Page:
AI’s role as fashion design assistant: Tommy Hilfiger, AI Fashion Week, and Text-to-Design

Editor’s note: The story has been updated to reflect that Revolve was a partner at AI Fashion Week.

Artificial intelligence (AI) is cementing its pivotal role in shaping the fashion’s future. The technology is set to add anywhere from $150 billion to $275 billion to apparel, fashion and luxury sector operating profits in the next three to five years, according to McKinsey

One of the ways in which this will happen is likely through the adoption of AI as a design assistant. 

Brands like Tommy Hilfiger are encouraging this shift. In this year’s Metaverse Fashion Week held in March, the American clothing brand hosted an AI design contest. The goal was to create a digital fashion item in the classic Hilfiger style. The winning design was made into a digital wearable, available for purchase on virtual fashion platform DressX.

Digital wearables designed with AI by Irina Raicu and Alexandra Serban for Tommy Hilfiger x MVFW23, selected by Tommy Hilfiger and created by DressX. Image: DressX

AI Fashion Week 

Events such as Maison Meta’s AI Fashion Week in New York have also turned the spotlight on the synergistic relationship between AI and fashion. Supported by online retailer Revolve, this event invited designers to push the boundaries of what’s possible in fashion using AI image generators. The result was an impressive showcase of AI-assisted designs that challenged traditional norms and conventions in fashion.

Take, for example, Matilde Mariano’s collection for AIFW, which features highly realistic models in an outdoors Tuileries setting. The collection was entirely created by Midjourney, a popular AI image generator. 

Matilde Mariano’s collection for AIFW features highly realistic models in clothes created by Midjourney. Image: Matilde Mariano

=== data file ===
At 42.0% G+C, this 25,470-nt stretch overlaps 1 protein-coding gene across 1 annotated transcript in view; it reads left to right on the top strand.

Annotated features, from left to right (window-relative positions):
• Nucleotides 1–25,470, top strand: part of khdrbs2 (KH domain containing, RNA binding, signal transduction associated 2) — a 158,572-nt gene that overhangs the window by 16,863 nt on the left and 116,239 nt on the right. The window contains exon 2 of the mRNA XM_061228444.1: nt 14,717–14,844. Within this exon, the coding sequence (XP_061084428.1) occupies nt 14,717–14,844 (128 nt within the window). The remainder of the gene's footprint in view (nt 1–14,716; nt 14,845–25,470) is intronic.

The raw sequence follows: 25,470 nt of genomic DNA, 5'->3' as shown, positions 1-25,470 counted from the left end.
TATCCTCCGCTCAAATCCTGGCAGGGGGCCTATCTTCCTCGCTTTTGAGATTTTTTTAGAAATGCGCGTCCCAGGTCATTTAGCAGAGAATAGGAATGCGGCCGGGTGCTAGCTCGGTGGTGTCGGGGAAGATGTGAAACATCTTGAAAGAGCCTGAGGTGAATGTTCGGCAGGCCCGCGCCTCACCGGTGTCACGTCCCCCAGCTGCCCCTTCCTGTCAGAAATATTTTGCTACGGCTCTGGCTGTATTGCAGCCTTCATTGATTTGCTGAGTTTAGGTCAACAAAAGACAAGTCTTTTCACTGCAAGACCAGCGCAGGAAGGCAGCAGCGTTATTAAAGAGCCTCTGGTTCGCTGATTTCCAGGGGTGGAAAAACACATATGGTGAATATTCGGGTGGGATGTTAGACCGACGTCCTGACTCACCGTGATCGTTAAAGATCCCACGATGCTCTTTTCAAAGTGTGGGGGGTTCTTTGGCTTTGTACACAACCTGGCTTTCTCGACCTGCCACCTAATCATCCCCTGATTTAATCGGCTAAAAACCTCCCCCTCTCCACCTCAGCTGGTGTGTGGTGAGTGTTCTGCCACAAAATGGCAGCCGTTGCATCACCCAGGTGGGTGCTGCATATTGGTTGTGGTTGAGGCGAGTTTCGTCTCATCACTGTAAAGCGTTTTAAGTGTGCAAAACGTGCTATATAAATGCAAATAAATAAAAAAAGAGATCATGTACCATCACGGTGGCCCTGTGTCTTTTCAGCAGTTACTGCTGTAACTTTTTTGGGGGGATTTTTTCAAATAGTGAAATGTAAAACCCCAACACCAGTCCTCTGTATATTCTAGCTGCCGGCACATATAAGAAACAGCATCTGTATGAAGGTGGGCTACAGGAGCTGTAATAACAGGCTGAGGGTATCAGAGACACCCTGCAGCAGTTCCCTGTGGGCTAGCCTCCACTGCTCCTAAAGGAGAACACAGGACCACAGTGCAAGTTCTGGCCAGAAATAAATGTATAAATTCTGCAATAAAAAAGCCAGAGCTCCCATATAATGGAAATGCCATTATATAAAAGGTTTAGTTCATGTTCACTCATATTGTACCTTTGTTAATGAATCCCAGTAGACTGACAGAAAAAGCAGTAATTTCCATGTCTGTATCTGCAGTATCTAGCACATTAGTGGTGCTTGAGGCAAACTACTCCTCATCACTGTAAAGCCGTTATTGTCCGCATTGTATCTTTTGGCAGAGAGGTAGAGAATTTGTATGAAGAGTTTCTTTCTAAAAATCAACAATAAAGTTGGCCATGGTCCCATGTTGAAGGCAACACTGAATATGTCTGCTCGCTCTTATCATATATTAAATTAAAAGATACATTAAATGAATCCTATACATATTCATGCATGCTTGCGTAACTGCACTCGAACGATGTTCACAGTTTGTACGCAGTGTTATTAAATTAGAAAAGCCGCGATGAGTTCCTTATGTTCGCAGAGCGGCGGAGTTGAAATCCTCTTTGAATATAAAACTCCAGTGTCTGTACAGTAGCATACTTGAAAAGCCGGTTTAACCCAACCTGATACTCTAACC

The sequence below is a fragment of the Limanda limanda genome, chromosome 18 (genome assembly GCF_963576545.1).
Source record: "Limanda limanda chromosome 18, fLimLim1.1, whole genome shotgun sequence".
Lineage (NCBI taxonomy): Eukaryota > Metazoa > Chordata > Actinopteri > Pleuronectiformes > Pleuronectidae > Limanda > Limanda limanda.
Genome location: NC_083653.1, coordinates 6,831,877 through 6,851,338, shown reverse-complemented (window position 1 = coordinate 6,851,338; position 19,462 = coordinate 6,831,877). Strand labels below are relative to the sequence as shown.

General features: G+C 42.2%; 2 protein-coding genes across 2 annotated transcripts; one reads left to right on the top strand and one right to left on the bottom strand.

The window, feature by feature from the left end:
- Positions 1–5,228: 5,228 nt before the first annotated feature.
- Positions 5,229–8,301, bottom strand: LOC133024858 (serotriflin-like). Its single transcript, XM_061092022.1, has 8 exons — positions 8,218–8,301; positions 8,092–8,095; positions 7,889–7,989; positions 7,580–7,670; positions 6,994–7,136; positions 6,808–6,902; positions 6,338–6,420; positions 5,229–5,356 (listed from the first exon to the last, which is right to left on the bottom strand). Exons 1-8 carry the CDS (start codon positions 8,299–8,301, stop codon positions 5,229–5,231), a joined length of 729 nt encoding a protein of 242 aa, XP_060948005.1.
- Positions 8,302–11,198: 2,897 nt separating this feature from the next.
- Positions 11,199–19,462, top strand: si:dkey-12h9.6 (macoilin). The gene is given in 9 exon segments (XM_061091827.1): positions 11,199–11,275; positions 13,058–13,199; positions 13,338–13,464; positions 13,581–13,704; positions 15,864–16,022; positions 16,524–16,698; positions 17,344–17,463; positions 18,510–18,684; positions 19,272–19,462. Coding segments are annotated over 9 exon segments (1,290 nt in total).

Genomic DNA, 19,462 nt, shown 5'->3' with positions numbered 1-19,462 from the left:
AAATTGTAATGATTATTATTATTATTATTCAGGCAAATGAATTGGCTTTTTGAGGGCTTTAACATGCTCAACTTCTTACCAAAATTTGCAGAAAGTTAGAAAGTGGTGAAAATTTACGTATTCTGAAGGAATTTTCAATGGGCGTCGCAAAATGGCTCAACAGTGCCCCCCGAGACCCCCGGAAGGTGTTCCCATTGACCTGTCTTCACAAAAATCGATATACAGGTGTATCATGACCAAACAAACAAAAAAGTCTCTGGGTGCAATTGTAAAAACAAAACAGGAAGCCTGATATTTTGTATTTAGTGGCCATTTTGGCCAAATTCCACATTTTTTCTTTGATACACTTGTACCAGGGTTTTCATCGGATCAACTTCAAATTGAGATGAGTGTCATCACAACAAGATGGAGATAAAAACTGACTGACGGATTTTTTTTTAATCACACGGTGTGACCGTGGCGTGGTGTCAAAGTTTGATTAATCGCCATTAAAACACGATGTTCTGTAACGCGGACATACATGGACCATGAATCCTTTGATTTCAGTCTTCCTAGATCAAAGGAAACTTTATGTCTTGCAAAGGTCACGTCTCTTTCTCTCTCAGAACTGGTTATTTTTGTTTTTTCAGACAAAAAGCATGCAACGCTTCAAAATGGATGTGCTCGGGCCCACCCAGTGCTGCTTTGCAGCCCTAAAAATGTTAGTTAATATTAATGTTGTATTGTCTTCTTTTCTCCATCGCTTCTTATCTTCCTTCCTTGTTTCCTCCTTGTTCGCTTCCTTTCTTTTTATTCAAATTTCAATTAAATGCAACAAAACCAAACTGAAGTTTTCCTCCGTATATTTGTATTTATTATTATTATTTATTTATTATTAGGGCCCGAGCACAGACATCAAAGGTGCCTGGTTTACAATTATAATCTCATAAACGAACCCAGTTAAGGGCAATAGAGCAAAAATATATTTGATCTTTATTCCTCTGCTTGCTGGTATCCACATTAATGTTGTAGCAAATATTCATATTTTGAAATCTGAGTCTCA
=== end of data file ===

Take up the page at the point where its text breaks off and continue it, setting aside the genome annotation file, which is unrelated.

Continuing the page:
Transforming fashion design with text-to-design

Stitch Fix uses AI recommendation algorithms and data science to personalize clothing items based on a user’s preferences. With generative AI, advanced AI programs that are able to generate sophisticated content such as images, there’s the possibility of taking things one step further, to the product design level.

Cala aims to provide fashion brands and retailers with an all-in-one platform that powers every step of the fashion design and supply chain process, while allowing for collaboration, designing, manufacturing and more. Cala uses image generators for users to create new design ideas from text descriptions.

Cala uses AI to instantaneously generate designs for fashion items. Image: Cala

Leaks and limitations 

Generative AI for fashion design is showing promise, but challenges persist. One of those risks is leaks. Images uploaded to AI image generators are typically also added to the platform’s database, making leaks possible.

Salma Aboukar, founder of generative AI agency Qreates, says her rule of thumb for brands is “if the product has already been released, you can use generative AI. If it’s not out there yet, then it wouldn’t be ideal. For products that are already out there, it’s likely that Midjourney or Dall-e have already incorporated it in their training data.” She also sees a huge gap when it comes to how big brands or smaller startups are approaching the technology.

“We work with brands that are using generative AI for the first time. There are roughly two groups. On the one hand are the VC-funded startups, which really overestimate what AI can do. They think it’s like magic, which is really a stretch. There are limitations,” says Aboukar.

“On the one hand are the VC-funded startups, which really overestimate what AI can do. They think it’s like magic, which is really a stretch. There are limitations.”

“On the other side of the spectrum, there are the big brands. They want to incorporate generative AI but are also rightly cautious: They have a lot of IP to protect, and are wary of leaks. Yet, they still want to move forward with the technology because it is such a transformative tool. That works perfectly when the limitations are understood and taken into consideration,” she adds.

A sneaker prototype created using an AI image generator. Image: Jing Daily

And there are significant limitations. AI is far from a cure-all or a substitute for strong design. 

“A lot of generative AI is bad,” according to Richard Hobbs, CEO of Web3 fashion company Brand New Vision. Nonetheless, he believes generative AI tools will become a key part of the creative toolbox. 

In the end, the level of creativity and quality of the output will be determined by the skill of the individual. Curation and quality control, as always, are really important. Over time, the cream will rise to the top. Image generation tools are still just that: a tool. Taste and creativity are still most important,” says Hobbs.

Click here to download Jing Daily’s latest insight report, “The Future of Generative AI for Luxury” to explore the $275 billion generative AI opportunity for luxury. 


Jing Meta, Tech